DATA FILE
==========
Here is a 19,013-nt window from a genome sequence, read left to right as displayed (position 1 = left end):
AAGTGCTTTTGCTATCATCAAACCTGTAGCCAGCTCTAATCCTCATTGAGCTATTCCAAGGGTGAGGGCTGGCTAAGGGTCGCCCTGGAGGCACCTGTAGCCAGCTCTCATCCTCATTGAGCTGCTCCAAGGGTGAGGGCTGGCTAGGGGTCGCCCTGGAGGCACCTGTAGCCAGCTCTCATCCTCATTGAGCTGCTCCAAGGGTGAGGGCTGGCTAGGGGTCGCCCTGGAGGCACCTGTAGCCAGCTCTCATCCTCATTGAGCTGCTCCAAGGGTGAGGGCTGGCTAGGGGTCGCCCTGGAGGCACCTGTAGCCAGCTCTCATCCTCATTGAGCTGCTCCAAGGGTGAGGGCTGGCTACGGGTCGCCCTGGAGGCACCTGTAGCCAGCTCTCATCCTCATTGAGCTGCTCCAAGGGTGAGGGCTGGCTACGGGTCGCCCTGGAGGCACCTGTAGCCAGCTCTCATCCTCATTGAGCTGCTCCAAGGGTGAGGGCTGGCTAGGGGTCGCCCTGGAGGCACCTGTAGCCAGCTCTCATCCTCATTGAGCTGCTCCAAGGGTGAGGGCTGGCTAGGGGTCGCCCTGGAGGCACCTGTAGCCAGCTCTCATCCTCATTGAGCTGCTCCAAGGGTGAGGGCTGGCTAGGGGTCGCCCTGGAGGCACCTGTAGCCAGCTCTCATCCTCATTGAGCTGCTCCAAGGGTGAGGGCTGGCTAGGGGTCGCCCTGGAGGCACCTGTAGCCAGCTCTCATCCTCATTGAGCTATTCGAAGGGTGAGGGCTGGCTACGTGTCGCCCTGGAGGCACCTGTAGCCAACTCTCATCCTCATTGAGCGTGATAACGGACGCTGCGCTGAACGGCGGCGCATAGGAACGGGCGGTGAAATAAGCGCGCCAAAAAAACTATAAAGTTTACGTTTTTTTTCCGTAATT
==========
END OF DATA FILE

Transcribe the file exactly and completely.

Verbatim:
Here is a 19,013-nt window from a genome sequence, read left to right as displayed (position 1 = left end):
AAGTGCTTTTGCTATCATCAAACCTGTAGCCAGCTCTAATCCTCATTGAGCTATTCCAAGGGTGAGGGCTGGCTAAGGGTCGCCCTGGAGGCACCTGTAGCCAGCTCTCATCCTCATTGAGCTGCTCCAAGGGTGAGGGCTGGCTAGGGGTCGCCCTGGAGGCACCTGTAGCCAGCTCTCATCCTCATTGAGCTGCTCCAAGGGTGAGGGCTGGCTAGGGGTCGCCCTGGAGGCACCTGTAGCCAGCTCTCATCCTCATTGAGCTGCTCCAAGGGTGAGGGCTGGCTAGGGGTCGCCCTGGAGGCACCTGTAGCCAGCTCTCATCCTCATTGAGCTGCTCCAAGGGTGAGGGCTGGCTACGGGTCGCCCTGGAGGCACCTGTAGCCAGCTCTCATCCTCATTGAGCTGCTCCAAGGGTGAGGGCTGGCTACGGGTCGCCCTGGAGGCACCTGTAGCCAGCTCTCATCCTCATTGAGCTGCTCCAAGGGTGAGGGCTGGCTAGGGGTCGCCCTGGAGGCACCTGTAGCCAGCTCTCATCCTCATTGAGCTGCTCCAAGGGTGAGGGCTGGCTAGGGGTCGCCCTGGAGGCACCTGTAGCCAGCTCTCATCCTCATTGAGCTGCTCCAAGGGTGAGGGCTGGCTAGGGGTCGCCCTGGAGGCACCTGTAGCCAGCTCTCATCCTCATTGAGCTGCTCCAAGGGTGAGGGCTGGCTAGGGGTCGCCCTGGAGGCACCTGTAGCCAGCTCTCATCCTCATTGAGCTATTCGAAGGGTGAGGGCTGGCTACGTGTCGCCCTGGAGGCACCTGTAGCCAACTCTCATCCTCATTGAGCGTGATAACGGACGCTGCGCTGAACGGCGGCGCATAGGAACGGGCGGTGAAATAAGCGCGCCAAAAAAACTATAAAGTTTACGTTTTTTTTCCGTAATT